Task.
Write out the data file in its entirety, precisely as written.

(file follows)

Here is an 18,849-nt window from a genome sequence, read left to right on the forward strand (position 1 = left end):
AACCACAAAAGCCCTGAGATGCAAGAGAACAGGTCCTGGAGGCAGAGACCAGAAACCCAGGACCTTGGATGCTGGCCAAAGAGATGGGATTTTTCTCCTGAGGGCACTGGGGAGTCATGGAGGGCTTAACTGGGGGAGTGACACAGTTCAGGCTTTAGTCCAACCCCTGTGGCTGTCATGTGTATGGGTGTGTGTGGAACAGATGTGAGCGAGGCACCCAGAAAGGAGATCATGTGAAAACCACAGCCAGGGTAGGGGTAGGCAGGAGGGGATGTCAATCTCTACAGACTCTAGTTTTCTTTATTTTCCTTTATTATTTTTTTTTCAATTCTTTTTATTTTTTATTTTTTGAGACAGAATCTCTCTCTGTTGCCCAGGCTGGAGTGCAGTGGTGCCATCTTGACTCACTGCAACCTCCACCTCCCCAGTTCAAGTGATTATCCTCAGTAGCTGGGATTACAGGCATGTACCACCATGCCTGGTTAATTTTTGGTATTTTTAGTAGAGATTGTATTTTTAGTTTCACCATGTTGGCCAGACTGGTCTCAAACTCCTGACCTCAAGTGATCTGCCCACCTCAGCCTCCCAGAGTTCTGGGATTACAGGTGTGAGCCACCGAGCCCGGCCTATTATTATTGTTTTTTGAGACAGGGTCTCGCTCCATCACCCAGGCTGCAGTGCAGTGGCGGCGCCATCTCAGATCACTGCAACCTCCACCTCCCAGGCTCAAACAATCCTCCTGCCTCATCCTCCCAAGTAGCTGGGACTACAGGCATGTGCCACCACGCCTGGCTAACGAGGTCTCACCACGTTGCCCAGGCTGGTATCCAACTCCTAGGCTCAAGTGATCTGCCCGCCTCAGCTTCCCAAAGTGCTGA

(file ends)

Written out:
Here is an 18,849-nt window from a genome sequence, read left to right on the forward strand (position 1 = left end):
AACCACAAAAGCCCTGAGATGCAAGAGAACAGGTCCTGGAGGCAGAGACCAGAAACCCAGGACCTTGGATGCTGGCCAAAGAGATGGGATTTTTCTCCTGAGGGCACTGGGGAGTCATGGAGGGCTTAACTGGGGGAGTGACACAGTTCAGGCTTTAGTCCAACCCCTGTGGCTGTCATGTGTATGGGTGTGTGTGGAACAGATGTGAGCGAGGCACCCAGAAAGGAGATCATGTGAAAACCACAGCCAGGGTAGGGGTAGGCAGGAGGGGATGTCAATCTCTACAGACTCTAGTTTTCTTTATTTTCCTTTATTATTTTTTTTTCAATTCTTTTTATTTTTTATTTTTTGAGACAGAATCTCTCTCTGTTGCCCAGGCTGGAGTGCAGTGGTGCCATCTTGACTCACTGCAACCTCCACCTCCCCAGTTCAAGTGATTATCCTCAGTAGCTGGGATTACAGGCATGTACCACCATGCCTGGTTAATTTTTGGTATTTTTAGTAGAGATTGTATTTTTAGTTTCACCATGTTGGCCAGACTGGTCTCAAACTCCTGACCTCAAGTGATCTGCCCACCTCAGCCTCCCAGAGTTCTGGGATTACAGGTGTGAGCCACCGAGCCCGGCCTATTATTATTGTTTTTTGAGACAGGGTCTCGCTCCATCACCCAGGCTGCAGTGCAGTGGCGGCGCCATCTCAGATCACTGCAACCTCCACCTCCCAGGCTCAAACAATCCTCCTGCCTCATCCTCCCAAGTAGCTGGGACTACAGGCATGTGCCACCACGCCTGGCTAACGAGGTCTCACCACGTTGCCCAGGCTGGTATCCAACTCCTAGGCTCAAGTGATCTGCCCGCCTCAGCTTCCCAAAGTGCTGA